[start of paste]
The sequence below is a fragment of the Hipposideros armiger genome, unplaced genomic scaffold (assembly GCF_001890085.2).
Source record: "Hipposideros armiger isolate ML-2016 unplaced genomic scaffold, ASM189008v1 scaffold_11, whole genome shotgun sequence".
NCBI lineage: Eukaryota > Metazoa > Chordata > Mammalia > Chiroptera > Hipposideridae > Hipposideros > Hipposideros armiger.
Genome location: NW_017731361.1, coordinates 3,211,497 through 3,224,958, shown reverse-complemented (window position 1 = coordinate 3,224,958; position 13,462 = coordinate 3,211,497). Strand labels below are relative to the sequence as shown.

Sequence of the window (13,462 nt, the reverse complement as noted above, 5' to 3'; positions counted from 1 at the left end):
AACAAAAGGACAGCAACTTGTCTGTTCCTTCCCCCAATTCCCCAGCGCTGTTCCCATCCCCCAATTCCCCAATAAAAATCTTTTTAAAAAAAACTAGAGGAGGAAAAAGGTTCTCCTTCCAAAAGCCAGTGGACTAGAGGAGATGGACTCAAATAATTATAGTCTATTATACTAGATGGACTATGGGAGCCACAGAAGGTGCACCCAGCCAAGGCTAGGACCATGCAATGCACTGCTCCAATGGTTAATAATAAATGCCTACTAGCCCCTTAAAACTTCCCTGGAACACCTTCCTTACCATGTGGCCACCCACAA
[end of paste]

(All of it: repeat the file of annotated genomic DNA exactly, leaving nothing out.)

The sequence below is a fragment of the Hipposideros armiger genome, unplaced genomic scaffold (assembly GCF_001890085.2).
Source record: "Hipposideros armiger isolate ML-2016 unplaced genomic scaffold, ASM189008v1 scaffold_11, whole genome shotgun sequence".
NCBI lineage: Eukaryota > Metazoa > Chordata > Mammalia > Chiroptera > Hipposideridae > Hipposideros > Hipposideros armiger.
Genome location: NW_017731361.1, coordinates 3,211,497 through 3,224,958, shown reverse-complemented (window position 1 = coordinate 3,224,958; position 13,462 = coordinate 3,211,497). Strand labels below are relative to the sequence as shown.

Sequence of the window (13,462 nt, the reverse complement as noted above, 5' to 3'; positions counted from 1 at the left end):
AACAAAAGGACAGCAACTTGTCTGTTCCTTCCCCCAATTCCCCAGCGCTGTTCCCATCCCCCAATTCCCCAATAAAAATCTTTTTAAAAAAAACTAGAGGAGGAAAAAGGTTCTCCTTCCAAAAGCCAGTGGACTAGAGGAGATGGACTCAAATAATTATAGTCTATTATACTAGATGGACTATGGGAGCCACAGAAGGTGCACCCAGCCAAGGCTAGGACCATGCAATGCACTGCTCCAATGGTTAATAATAAATGCCTACTAGCCCCTTAAAACTTCCCTGGAACACCTTCCTTACCATGTGGCCACCCACAA